Family: Wife, two children and two grandchildren
Date of purchase: N/A
Percent of portfolio that were GM bonds at purchase: 33 percent
Percent of portfolio now: Negligible
Reason for purchase: "It was a trustworthy company."
Reason for holding after downgraded to junk status in 2005: Thought GM was reliable
Original investment goal: Early retirement
Jim Graves was one of the many GM bondholders listening to a conference call in May about the impending bankruptcy. He was also one of many participants who ended the call in confusion.
"We're supposed to write an e-mail to some anonymous address, saying we support the offer. It just felt like we were being strong-armed," Mr. Graves said.
Mr. Graves said he would survive the GM downfall, but he's upset by the way the situation was being handled.
"I'm glad the government stepped in," he said. "I wish they could keep them out of bankruptcy, because Americans need those jobs. I just wish they would be fair about it."
The sudden loss and confusing statements also are troubling Mr. Graves' mother, Vivian Floyd, 80.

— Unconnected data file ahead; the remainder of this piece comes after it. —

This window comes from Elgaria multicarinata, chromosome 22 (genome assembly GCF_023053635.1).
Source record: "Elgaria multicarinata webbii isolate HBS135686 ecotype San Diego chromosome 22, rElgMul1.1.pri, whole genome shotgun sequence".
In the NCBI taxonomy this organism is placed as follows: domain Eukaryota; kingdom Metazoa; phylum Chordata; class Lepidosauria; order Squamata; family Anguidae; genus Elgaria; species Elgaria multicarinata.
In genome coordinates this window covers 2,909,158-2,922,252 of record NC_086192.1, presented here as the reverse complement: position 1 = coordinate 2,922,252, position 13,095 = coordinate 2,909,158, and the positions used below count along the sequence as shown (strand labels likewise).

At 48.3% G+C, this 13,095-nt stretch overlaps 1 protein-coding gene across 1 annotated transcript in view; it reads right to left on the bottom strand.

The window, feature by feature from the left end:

"She's a wreck. She's a person who puts a smiley face on everything, and she can't put a smiley face on this one," Mr. Graves said.
His mother invested $100,000 in GM in 2003 to provide for her retirement. Mr. Graves said her income will fall by a third.
"She'll be OK, but she may have to give up her home and visit her grandchildren less," Mr. Graves said.
Mr. Graves said he and his mother hoped that they would see a return in profits by holding on to their bonds, even as GM was falling.
"I don't think any of the bondholders ever thought GM would collapse," he said.
He said his mother is "looking for me to tell her what to do. I'm pretty smart, but I can't tell her what anything means with this."
• Click here to view vignettes of seven other GM bondholders.